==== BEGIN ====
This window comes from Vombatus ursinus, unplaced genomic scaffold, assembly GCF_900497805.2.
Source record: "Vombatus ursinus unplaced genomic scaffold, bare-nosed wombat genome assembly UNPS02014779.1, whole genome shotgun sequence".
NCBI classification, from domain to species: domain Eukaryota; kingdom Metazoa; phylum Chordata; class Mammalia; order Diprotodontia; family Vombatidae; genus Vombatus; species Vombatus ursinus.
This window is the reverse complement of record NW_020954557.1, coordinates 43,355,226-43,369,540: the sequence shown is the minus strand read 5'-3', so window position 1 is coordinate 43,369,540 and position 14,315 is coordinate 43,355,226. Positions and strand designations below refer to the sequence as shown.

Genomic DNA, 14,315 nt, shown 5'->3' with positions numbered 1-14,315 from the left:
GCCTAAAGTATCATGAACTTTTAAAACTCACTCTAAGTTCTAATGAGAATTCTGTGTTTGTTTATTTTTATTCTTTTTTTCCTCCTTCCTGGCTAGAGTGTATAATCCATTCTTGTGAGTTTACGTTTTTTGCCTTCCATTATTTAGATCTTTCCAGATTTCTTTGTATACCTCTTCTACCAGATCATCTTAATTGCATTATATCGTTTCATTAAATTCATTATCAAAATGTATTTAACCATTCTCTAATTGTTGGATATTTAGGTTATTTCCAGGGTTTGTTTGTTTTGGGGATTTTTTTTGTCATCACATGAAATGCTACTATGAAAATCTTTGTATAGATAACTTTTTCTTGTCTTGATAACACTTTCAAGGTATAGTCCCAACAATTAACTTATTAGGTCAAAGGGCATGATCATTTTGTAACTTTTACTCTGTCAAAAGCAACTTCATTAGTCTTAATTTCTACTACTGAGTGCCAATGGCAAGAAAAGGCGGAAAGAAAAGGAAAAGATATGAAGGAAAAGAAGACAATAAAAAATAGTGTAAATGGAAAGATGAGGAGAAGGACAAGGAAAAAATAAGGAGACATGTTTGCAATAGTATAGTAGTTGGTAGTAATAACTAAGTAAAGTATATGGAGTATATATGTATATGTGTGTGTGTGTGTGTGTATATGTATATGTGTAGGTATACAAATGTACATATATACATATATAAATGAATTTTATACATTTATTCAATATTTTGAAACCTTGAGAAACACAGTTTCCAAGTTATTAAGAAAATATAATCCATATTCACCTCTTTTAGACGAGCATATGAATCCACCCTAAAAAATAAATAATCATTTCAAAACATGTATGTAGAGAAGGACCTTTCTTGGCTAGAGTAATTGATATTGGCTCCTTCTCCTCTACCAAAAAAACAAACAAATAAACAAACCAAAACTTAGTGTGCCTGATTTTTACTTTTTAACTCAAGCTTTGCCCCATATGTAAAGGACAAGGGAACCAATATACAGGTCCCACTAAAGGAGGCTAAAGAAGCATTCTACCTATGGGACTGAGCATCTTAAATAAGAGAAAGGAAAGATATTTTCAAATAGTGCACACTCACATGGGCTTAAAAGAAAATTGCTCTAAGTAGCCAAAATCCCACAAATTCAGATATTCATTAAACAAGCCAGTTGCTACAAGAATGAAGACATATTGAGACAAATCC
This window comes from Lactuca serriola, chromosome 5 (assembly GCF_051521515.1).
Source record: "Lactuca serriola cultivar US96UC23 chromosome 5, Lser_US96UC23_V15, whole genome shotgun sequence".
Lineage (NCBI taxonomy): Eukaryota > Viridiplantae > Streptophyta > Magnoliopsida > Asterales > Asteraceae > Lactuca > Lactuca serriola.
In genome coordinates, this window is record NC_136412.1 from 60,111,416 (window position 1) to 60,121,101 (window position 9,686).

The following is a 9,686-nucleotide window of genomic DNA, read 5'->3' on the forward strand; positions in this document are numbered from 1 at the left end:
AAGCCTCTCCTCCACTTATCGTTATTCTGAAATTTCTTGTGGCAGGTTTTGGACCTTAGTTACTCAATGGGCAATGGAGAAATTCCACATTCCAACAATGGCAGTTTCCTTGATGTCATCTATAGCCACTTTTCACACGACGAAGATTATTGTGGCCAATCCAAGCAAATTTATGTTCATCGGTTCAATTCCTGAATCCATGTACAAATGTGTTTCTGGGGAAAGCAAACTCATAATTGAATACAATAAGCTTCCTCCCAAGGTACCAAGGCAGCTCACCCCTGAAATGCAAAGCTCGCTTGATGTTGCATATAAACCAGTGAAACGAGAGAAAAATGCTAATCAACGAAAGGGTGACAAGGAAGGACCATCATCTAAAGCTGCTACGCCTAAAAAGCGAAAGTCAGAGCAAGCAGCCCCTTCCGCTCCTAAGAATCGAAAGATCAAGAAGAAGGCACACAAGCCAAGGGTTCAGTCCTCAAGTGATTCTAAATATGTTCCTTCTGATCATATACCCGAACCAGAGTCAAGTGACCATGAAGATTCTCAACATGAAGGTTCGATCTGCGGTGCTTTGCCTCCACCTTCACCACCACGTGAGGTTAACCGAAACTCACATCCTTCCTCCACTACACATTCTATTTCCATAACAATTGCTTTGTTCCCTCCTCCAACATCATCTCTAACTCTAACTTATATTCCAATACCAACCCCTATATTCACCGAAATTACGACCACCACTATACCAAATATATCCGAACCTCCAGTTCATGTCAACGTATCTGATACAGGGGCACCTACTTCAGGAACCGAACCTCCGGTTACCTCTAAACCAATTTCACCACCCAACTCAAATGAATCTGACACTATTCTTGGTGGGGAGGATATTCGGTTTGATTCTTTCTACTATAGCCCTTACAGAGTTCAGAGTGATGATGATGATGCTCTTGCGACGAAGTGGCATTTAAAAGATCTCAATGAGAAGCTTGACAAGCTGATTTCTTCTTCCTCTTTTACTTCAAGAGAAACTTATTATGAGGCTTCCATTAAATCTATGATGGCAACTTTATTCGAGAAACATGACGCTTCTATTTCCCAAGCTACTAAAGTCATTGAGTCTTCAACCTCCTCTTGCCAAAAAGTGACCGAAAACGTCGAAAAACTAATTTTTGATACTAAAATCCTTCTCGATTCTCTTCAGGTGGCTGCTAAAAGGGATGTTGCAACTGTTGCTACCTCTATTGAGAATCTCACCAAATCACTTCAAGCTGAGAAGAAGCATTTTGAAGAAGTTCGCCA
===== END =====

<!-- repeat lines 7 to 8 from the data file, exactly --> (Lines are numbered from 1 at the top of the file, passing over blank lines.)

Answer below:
This window comes from Lactuca serriola, chromosome 5 (assembly GCF_051521515.1).
Source record: "Lactuca serriola cultivar US96UC23 chromosome 5, Lser_US96UC23_V15, whole genome shotgun sequence".